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Bruno: How Good Are The Next Generation Science Standards?

5703402489_41ea0d46e0Last week I wrote an essay for EdSource arguing that California should not adopt the Next Generation Science Standards.

One real limitation of the piece is that I'm only familiar with California's existing science content standards. This means that I don't know whether the final draft of the NGSS represents a likely improvement for other states that might not have already have standards as good as California's.

My sense is that the NGSS may, in fact, be an improvement for a significant number of states. For example, while a 2012 review of state standards by the Fordham Foundation resulted in an 'A' rating for California, fully three-quarters of states earned a 'C' or lower. Ten states received an 'F'.

Existing state standards may be especially weak on controversial subjects. A 2005 review by Editorial Projects in Education found that many state standards neglected important aspects of evolutionary theory. In 2009 a study by the National Center for Science Education gave half of all state standards a grade of 'C' or lower for their treatment of evolution.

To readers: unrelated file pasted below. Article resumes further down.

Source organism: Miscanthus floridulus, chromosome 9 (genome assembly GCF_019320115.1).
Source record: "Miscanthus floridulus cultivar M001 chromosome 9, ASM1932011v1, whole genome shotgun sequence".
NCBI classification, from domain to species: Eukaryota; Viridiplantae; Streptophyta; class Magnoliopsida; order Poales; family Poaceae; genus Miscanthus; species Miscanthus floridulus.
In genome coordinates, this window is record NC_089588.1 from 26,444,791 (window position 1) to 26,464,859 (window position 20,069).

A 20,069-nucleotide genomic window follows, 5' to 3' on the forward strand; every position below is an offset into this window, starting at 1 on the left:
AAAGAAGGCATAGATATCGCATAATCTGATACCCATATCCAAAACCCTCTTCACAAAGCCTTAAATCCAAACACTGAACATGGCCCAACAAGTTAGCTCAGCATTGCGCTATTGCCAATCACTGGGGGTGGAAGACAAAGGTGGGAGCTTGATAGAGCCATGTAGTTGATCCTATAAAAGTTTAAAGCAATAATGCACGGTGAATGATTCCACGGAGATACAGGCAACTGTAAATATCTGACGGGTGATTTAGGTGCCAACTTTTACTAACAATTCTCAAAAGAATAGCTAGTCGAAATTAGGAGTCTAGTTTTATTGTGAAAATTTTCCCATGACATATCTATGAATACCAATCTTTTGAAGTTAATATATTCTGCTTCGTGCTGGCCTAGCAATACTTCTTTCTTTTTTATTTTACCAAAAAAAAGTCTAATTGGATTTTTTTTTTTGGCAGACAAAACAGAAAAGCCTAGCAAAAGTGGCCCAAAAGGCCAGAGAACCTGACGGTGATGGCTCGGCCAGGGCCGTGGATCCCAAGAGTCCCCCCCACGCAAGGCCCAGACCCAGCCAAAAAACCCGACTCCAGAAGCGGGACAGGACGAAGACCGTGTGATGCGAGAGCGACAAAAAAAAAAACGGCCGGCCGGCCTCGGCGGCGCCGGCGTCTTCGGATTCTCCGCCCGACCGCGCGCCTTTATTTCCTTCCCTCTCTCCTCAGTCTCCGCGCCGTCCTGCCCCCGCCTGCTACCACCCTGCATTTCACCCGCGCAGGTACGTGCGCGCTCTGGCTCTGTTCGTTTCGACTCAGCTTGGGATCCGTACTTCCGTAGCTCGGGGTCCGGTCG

So while the NGSS are not great, they are arguably pretty good - especially on politically contentious issues like evolution and climate change - and that may be enough to justify replacing existing standards for many states.

I'd be curious to hear from science teachers outside of California on this. - PB (@MrPABruno) (image source)


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It would be nice to have all the states preform as well as California but the big picture is that not all states are California. When we try to make all the statess the same is when the federal government has to get involved and we have all seen how that has worked.

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